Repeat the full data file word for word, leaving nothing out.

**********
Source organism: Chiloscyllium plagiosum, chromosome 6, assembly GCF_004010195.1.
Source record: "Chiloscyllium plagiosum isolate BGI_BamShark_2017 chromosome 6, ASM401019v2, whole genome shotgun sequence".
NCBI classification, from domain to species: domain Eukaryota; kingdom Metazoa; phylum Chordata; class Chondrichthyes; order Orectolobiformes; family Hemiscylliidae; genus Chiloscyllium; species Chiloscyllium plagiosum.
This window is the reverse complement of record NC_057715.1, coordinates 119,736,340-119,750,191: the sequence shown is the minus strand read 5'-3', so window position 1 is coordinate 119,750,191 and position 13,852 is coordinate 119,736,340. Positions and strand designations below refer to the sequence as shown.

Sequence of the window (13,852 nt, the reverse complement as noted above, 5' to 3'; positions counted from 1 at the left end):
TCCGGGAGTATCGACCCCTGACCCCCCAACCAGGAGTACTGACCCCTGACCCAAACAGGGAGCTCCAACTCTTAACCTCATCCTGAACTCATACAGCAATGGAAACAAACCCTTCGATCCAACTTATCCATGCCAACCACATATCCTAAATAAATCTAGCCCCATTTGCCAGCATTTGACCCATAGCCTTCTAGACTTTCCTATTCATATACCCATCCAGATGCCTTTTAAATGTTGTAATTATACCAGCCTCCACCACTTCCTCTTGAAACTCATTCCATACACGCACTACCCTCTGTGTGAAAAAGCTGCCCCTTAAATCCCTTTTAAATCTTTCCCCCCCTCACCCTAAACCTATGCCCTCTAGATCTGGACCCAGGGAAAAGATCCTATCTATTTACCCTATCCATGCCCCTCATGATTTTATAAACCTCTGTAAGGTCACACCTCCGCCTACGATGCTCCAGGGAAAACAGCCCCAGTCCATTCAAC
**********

Source organism: Chiloscyllium plagiosum, chromosome 6, assembly GCF_004010195.1.
Source record: "Chiloscyllium plagiosum isolate BGI_BamShark_2017 chromosome 6, ASM401019v2, whole genome shotgun sequence".
NCBI classification, from domain to species: domain Eukaryota; kingdom Metazoa; phylum Chordata; class Chondrichthyes; order Orectolobiformes; family Hemiscylliidae; genus Chiloscyllium; species Chiloscyllium plagiosum.
This window is the reverse complement of record NC_057715.1, coordinates 119,736,340-119,750,191: the sequence shown is the minus strand read 5'-3', so window position 1 is coordinate 119,750,191 and position 13,852 is coordinate 119,736,340. Positions and strand designations below refer to the sequence as shown.

Sequence of the window (13,852 nt, the reverse complement as noted above, 5' to 3'; positions counted from 1 at the left end):
TCCGGGAGTATCGACCCCTGACCCCCCAACCAGGAGTACTGACCCCTGACCCAAACAGGGAGCTCCAACTCTTAACCTCATCCTGAACTCATACAGCAATGGAAACAAACCCTTCGATCCAACTTATCCATGCCAACCACATATCCTAAATAAATCTAGCCCCATTTGCCAGCATTTGACCCATAGCCTTCTAGACTTTCCTATTCATATACCCATCCAGATGCCTTTTAAATGTTGTAATTATACCAGCCTCCACCACTTCCTCTTGAAACTCATTCCATACACGCACTACCCTCTGTGTGAAAAAGCTGCCCCTTAAATCCCTTTTAAATCTTTCCCCCCCTCACCCTAAACCTATGCCCTCTAGATCTGGACCCAGGGAAAAGATCCTATCTATTTACCCTATCCATGCCCCTCATGATTTTATAAACCTCTGTAAGGTCACACCTCCGCCTACGATGCTCCAGGGAAAACAGCCCCAGTCCATTCAAC